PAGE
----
The Latest: Flood reaches record level at Quad Cities

ST. LOUIS (AP) — The Latest on the flooding in the Midwest (all times local):

1:30 p.m.

The Mississippi River at the Quad Cities in Iowa and Illinois has reached a new record high.

The National Weather Service website on Thursday afternoon showed the river level at 22.64 feet (6.9 meters), just above the 22.63-foot mark reached on July 9, 1993.

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Parts of downtown Davenport, Iowa, remain underwater after the river tore through a temporary barrier.

Several Mississippi River towns also are seeing floods that are closing in on levels reached in 1993, the benchmark flood for many areas of the Midwest.

Two Mississippi River bridges — one at Quincy, Illinois, and another at Louisiana, Missouri — have been forced to close.

In West Alton, Missouri, 20 miles (30 kilometers) north of St. Louis, the 500 or so residents were under a voluntary evacuation as the river was expected to crest a half-foot higher than the levee can hold. Officials say the levee is so long that sandbagging isn’t an option.

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11 a.m.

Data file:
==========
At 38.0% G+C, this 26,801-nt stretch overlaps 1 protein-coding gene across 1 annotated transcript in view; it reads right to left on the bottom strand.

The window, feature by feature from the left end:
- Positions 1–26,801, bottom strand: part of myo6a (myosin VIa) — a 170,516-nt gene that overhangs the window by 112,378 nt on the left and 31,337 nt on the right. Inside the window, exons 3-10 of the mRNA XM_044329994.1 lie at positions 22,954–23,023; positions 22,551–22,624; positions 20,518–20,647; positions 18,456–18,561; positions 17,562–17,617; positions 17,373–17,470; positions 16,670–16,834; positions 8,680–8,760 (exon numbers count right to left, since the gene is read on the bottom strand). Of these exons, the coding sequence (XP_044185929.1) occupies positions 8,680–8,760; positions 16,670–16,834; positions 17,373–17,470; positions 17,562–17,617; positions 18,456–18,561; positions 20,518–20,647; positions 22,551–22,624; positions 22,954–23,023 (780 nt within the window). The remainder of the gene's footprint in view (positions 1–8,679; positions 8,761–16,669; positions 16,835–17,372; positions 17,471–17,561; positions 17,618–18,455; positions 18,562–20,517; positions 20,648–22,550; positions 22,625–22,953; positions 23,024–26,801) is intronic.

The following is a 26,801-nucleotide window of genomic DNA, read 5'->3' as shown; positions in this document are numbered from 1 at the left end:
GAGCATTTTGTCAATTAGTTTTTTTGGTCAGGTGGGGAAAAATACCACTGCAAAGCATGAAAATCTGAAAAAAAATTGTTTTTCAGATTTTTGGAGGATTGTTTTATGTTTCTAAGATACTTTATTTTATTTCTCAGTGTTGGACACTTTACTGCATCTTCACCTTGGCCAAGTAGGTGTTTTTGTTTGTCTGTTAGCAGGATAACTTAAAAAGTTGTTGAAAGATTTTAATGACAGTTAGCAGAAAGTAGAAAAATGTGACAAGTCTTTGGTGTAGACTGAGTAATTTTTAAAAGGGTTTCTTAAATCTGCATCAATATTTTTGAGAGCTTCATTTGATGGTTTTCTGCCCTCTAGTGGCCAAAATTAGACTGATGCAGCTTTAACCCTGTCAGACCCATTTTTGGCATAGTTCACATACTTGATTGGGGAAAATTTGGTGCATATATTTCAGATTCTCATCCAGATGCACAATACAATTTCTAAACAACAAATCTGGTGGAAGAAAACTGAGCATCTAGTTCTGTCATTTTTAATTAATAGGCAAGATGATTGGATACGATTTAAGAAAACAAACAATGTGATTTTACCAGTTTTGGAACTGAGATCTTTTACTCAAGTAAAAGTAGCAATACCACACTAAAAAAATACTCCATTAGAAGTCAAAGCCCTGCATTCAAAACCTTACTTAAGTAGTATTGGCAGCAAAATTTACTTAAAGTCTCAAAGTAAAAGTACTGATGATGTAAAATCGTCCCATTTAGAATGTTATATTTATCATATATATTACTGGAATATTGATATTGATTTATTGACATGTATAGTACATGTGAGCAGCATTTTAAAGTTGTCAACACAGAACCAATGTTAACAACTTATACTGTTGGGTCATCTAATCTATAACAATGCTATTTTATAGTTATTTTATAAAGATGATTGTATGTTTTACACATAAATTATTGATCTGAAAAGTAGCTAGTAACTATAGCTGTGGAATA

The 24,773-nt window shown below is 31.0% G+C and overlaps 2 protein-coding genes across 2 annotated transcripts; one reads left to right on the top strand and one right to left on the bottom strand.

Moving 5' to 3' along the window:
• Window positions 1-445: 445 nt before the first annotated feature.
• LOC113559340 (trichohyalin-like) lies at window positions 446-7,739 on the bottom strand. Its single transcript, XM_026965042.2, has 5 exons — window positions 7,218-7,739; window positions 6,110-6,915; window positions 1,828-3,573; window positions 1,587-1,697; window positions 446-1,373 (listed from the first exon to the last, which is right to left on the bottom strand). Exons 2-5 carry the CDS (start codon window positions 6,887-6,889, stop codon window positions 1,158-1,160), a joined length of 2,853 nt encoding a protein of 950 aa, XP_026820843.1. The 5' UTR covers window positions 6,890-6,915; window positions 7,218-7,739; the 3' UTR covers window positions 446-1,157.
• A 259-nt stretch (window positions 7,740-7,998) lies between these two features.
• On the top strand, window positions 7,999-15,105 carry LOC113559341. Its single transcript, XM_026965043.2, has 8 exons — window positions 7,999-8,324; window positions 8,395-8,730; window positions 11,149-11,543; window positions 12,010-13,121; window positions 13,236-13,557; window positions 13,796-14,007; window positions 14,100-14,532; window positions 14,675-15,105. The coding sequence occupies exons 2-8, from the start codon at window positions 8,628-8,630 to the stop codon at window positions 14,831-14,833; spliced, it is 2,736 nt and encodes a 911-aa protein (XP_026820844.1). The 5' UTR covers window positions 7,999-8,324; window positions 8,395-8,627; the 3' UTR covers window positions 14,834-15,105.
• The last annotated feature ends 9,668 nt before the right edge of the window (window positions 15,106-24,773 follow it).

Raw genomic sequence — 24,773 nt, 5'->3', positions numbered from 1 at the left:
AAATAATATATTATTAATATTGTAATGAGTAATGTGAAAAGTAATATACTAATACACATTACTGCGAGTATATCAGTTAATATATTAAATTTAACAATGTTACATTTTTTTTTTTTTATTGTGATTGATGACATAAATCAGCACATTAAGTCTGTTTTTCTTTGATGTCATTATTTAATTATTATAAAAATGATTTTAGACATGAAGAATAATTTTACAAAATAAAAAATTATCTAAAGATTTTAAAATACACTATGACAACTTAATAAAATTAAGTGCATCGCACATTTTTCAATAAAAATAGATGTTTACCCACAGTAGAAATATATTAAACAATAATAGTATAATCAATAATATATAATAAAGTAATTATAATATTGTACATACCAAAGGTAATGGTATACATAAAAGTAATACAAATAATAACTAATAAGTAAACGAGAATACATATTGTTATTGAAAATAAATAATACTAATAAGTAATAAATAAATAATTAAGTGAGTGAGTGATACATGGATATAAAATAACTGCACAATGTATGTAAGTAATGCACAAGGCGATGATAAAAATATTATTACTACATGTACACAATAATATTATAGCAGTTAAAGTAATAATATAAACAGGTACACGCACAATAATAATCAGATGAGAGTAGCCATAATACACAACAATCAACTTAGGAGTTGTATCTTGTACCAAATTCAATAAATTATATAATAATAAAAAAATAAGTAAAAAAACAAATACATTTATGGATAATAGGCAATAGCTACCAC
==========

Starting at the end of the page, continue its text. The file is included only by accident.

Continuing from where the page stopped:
The fast-rising Mississippi River is nearing levels unseen since a historic 1993 flood, threatening levees and forcing people living near the bulging Big Muddy to move to higher ground.

Parts of downtown Davenport, Iowa, remain underwater after the river tore through a temporary barrier. By Thursday, the river was within inches of the 1993 all-time high, and expected to top it.

Two Mississippi River bridges — one at Quincy, Illinois, and another at Louisiana, Missouri — have been forced to close.

In West Alton, Missouri, 20 miles (30 kilometers) north of St. Louis, the 500 or so residents were under a voluntary evacuation as the river was expected to crest a half-foot higher than the levee can hold. Officials say the levee is so long that sandbagging isn’t an option.

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